GAME VISION: Jacques Hennequet
The original idea for Saint’s Row came from a small group of people at Volition (Aaron LeMay, Lida Tang, Matt Boynton, Dave Samuel and Chris Helvig). The proposal was for a “Gangsta-rap sandbox-style First Person Shooter, featuring Snoop Dog & Dr. Dre”.
Early work was just starting when I joined Volition in the fall of 2003. The team was very small, less than 10 people. The project was not officially green lit by THQ yet, but we had approval to take things to the next step at the studio level. The high level design evolved fairly quickly into a third person action/driving hybrid steeped in Hip Hop culture, based on Respect, in which you tried to take over the city and bling up your character and vehicle. The vision of the game moved toward an exaggerated, over the top, music video feel rather than a realistic one.
We immediately chose the Xbox 360 as our development hardware. We saw a great opportunity to bring this type of gameplay to Microsoft’s platform. Multiplayer was also something we agreed upon very early. It was not a simple proposition, but everyone thought it was essential.
We developed what we call a “vision trailer”, the trailer that was used at E3 in 2005, and officially presented the project to THQ. The game was controversial because of its subject matter and because of the existing GTA series. Fortunately we had the support of our parent company, THQ, and the project was given the official go-ahead.
It is worth remembering that this was in 2003. GTA San Andreas was more than a year away and we had no idea of what it would contain. The color chosen for the player’s gang, green, also pre-dated San Andreas by a year.
The emphasis on open world gameplay was always there. We wanted to develop a game that was less linear than most and gave the gamer a great deal of freedom. We initially wanted to forego any type of story for the sake of freedom, but decided after a while that gamers would still want a story arc and story elements, and would feel lost without them. This was easier said than done. We gradually came up with the four story lines and the concept of Respect unlocking Missions. We spent a good deal of time defining the Activities: how they interacted with Respect, how you triggered them, what kind of progression they offered, etc... This part of the Design was ongoing through most of the cycle.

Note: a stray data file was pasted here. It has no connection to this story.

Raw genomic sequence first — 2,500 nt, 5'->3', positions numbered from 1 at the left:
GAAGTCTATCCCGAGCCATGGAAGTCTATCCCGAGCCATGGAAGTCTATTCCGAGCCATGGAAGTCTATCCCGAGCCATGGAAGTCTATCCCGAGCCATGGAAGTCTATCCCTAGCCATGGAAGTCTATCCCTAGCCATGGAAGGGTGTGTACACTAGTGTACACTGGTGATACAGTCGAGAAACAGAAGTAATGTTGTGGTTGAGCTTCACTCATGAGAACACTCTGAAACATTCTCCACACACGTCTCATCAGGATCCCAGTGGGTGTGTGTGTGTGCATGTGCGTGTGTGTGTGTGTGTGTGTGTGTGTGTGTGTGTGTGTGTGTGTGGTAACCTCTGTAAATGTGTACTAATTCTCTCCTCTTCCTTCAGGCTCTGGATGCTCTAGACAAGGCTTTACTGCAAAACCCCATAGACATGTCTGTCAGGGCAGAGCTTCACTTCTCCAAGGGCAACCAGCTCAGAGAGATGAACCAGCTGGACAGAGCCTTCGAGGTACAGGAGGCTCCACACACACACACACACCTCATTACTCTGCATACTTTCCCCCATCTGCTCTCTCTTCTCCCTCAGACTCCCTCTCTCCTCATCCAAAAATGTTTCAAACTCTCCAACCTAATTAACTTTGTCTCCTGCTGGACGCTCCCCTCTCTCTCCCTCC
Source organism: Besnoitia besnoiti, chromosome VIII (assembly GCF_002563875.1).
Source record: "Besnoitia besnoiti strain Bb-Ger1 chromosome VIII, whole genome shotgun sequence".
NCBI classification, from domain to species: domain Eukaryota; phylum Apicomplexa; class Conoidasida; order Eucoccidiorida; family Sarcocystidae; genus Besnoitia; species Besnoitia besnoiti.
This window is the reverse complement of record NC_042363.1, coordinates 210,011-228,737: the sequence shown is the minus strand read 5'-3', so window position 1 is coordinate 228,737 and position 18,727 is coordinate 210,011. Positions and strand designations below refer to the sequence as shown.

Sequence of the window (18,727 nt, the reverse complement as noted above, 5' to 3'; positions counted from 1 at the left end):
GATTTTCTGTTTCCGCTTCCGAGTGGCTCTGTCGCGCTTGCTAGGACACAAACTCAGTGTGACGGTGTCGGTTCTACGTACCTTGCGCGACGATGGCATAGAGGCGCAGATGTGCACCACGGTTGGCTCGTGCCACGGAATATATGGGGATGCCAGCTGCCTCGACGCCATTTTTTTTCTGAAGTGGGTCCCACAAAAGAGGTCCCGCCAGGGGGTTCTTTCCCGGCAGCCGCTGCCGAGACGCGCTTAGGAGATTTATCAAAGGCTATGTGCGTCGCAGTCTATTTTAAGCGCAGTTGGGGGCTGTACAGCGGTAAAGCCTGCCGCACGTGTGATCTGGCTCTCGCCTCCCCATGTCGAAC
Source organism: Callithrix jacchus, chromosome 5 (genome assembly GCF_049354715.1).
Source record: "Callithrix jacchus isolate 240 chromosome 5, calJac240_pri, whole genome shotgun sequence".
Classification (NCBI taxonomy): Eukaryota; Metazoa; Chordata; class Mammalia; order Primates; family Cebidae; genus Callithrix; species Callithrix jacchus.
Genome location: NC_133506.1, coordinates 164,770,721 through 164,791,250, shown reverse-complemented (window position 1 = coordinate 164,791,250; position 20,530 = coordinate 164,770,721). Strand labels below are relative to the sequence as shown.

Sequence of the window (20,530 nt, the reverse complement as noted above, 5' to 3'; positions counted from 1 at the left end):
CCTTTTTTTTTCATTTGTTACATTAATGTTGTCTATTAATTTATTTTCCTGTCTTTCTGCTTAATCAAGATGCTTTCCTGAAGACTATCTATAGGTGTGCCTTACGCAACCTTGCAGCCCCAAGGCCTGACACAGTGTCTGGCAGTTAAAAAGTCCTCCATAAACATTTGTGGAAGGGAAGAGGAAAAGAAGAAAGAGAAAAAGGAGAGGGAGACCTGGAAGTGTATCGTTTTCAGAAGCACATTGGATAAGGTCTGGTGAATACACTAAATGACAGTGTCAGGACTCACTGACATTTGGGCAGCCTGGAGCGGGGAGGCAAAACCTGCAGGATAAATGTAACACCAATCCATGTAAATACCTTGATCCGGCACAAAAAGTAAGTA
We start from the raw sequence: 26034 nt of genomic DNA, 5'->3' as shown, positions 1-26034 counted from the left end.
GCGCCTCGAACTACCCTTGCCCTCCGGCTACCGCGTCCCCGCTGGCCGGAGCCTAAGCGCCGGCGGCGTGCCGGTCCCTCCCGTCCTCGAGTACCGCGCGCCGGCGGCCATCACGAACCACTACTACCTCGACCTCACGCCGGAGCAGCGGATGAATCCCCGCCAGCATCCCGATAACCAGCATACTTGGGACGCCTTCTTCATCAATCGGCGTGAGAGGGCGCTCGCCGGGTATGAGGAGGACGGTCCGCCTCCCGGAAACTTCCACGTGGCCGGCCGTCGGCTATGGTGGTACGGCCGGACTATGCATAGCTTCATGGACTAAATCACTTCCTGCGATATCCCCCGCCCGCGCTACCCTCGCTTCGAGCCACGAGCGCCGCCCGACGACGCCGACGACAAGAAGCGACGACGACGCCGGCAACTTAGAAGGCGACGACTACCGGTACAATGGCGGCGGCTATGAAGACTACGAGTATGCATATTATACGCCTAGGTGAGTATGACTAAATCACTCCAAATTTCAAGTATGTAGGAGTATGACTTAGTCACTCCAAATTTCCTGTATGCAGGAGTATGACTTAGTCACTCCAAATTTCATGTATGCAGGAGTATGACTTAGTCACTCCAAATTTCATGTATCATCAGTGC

It was around this time that one of our designers, Alvan Monje, came up with the name “Saint’s Row” and we all liked it immediately.
The team size started to grow and the studio hired a number of people to deal with the project which we knew was bound to be a difficult one; trying to create a game of this type for the first time, on a totally new platform, is not an easy exercise. Among the people who joined the Saint’s Row team early on was a young tester, who took our writing test and did very well. His name was Steve Jaros. We decided to entrust him with all of the game’s dialogues, and I think everyone agrees that he did a remarkable job.
San Andreas and its content was an interesting topic for us when it was released. There were definitely hard questions to answer on how it affected us. In the end, we decided to move ahead as planned, confident that we were building substantially on the genre and that gamers would appreciate that. It came down to respecting what they’ve done for the genre but realizing that the features we were delivering, along with being the first game of this type on next-gen was a huge deal.